The ban on hunting bears is classic virtue signaling from politicians in New Jersey.

New Jersey politicians like Gov. Murphy and his clear ambition for higher office are getting in the way of progress for the human population in the Garden State.

Bears are being seen in counties across the state and in one tragic incident, a woman was mauled while getting her mail from the curbside box.


We've come a long way since the DEP actually expanded the bear hunt in 2015 in order to stay ahead of a growing population. There's even a link to a bear cookbook on the DEP website. Say what you will about Chris Christie, but for certain things he didn't play politics and let the experts make practical decisions that helped people.

The push from the far Left in Jersey to end the hunt got on my radar in 2015 when then-Sen. Ray Lesniak started aggressively pushing to end the practice.

Raymond J. Lesniak
New Jersey Sen. Raymond J. Lesniak, D- Elizabeth (AP Photo/Mel Evans)

Animal rights activists are way more interested in animal welfare as a priority over human welfare. The governor among them is proposing millions in spending through the NJ DEP to "reduce the encounters between bears and people."

Here's the pull quote from the governor's office responding to an inquiry from writer Paul Mulshine:

Governor Murphy is committed to a black bear management policy that prioritizes public safety, maintains nonlethal practices as an operational baseline, and does not rely on recreational hunting as a population control measure. Governor Murphy included an additional $1.5 million in his FY 2022 budget for nonlethal strategies to reduce encounters between bears and people. The money is used to fund the New Jersey Department of Environmental Protection’s new BEAR (Bear Education, Assistance and Response) Management program that will add more biologists, wildlife technicians and conservation police officers to advance public awareness and law enforcement response initiatives.

We don't need to spend money on bringing biologists into New Jersey to tell us about how we should be coexisting with an overpopulation of bears.

Without the hunt, the bear population and complaints from the human population continue to grow to levels that create a true safety concern for everyone in the Garden State.

It's time to reopen and expand the hunt. We need to elect a new majority in 2023 and a new governor in 2025 who prioritizes people, not wild animals. Period.

Call the DEP Commissioner Shawn LaTourette and tell him to get the bear hunt going! 609-292-2885

But don't let the wildlife in New Jersey defer you from being outdoors like these hiking spots in the Garden State.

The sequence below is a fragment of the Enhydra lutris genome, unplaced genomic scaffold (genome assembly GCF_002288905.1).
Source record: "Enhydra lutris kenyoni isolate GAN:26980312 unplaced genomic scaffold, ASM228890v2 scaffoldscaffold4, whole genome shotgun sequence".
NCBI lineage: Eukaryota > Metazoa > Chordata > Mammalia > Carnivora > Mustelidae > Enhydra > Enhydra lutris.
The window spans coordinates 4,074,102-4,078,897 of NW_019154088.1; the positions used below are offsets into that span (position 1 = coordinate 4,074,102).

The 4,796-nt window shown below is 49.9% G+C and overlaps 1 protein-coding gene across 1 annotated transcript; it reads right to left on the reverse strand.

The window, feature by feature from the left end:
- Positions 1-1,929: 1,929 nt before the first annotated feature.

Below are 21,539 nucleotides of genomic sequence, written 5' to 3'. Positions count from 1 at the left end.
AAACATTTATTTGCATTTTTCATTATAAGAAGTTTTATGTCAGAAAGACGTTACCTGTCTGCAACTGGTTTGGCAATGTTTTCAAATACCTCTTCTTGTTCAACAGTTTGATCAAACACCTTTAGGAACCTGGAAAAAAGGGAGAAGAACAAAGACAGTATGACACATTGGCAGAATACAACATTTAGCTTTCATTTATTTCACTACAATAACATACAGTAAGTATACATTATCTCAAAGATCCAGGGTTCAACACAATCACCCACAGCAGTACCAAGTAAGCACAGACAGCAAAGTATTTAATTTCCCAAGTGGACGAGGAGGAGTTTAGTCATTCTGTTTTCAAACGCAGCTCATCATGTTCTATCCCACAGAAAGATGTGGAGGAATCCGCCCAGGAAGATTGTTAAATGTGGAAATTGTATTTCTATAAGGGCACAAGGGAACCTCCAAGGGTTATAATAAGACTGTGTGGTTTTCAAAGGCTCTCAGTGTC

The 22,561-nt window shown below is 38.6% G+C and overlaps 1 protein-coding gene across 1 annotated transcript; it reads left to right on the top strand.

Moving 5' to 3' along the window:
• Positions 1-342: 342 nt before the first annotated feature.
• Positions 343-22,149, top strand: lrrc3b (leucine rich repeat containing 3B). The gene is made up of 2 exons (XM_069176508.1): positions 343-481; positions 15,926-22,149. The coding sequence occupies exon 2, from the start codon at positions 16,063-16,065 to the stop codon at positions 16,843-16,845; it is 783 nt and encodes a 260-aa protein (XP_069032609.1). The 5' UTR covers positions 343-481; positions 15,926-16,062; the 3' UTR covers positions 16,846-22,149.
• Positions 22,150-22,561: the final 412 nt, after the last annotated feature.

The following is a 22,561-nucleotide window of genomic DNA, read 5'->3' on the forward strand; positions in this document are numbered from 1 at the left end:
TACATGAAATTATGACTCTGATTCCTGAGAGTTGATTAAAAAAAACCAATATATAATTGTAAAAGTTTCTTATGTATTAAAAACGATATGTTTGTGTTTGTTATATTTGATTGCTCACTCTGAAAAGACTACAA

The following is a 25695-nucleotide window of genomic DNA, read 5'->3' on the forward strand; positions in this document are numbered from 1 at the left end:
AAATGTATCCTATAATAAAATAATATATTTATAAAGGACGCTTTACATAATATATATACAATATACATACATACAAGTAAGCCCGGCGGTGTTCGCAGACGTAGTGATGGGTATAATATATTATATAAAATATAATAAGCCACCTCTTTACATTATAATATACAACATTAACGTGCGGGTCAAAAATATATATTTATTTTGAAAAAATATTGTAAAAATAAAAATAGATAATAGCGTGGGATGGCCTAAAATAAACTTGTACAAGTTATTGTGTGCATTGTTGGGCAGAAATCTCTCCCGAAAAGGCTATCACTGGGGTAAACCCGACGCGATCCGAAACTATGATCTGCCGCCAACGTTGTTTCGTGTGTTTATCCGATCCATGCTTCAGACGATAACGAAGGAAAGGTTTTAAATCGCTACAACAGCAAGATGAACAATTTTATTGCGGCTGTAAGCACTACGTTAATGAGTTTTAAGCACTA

These are the best hiking spots in New Jersey

A trip to New Jersey doesn't have to be all about the beach. Our state has some incredible trails, waterfalls, and lakes to enjoy.

From the Pine Barrens to the Appalachian Trail to the hidden gems of New Jersey, you have plenty of options for a great hike. Hiking is such a great way to spend time outdoors and enjoy nature, plus it's a great workout.

Before you go out on the trails and explore some of our listeners' suggestions, I have some tips on hiking etiquette from the American Hiking Society.

If you are going downhill and run into an uphill hiker, step to the side and give the uphill hiker space. A hiker going uphill has the right of way unless they stop to catch their breath.

Always stay on the trail, you may see side paths, unless they are marked as an official trail, steer clear of them. By going off-trail you may cause damage to the ecosystems around the trail, the plants, and wildlife that live there.

You also do not want to disturb the wildlife you encounter, just keep your distance from the wildlife and continue hiking.

Bicyclists should yield to hikers and horses. Hikers should also yield to horses, but I’m not sure how many horses you will encounter on the trails in New Jersey.
If you are thinking of bringing your dog on your hike, they should be leashed, and make sure to clean up all pet waste.

Lastly, be mindful of the weather, if the trail is too muddy, it's probably best to save your hike for another day.

I asked our listeners for their suggestions of the best hiking spots in New Jersey, check out their suggestions:

Maybe the bears should start paying taxes too.

2021 NJ property taxes: See how your town compares

Find your municipality in this alphabetical list to see how its average property tax bill for 2021 compares to others. You can also see how much the average bill changed from 2020. For an interactive map version, click here. And for the full analysis by New Jersey 101.5, read this story.

The post above reflects the thoughts and observations of New Jersey 101.5 talk show host Bill Spadea. Any opinions expressed are Bill's own. Bill Spadea is on the air weekdays from 6 to 10 a.m., talkin’ Jersey, taking your calls at 1-800-283-1015.

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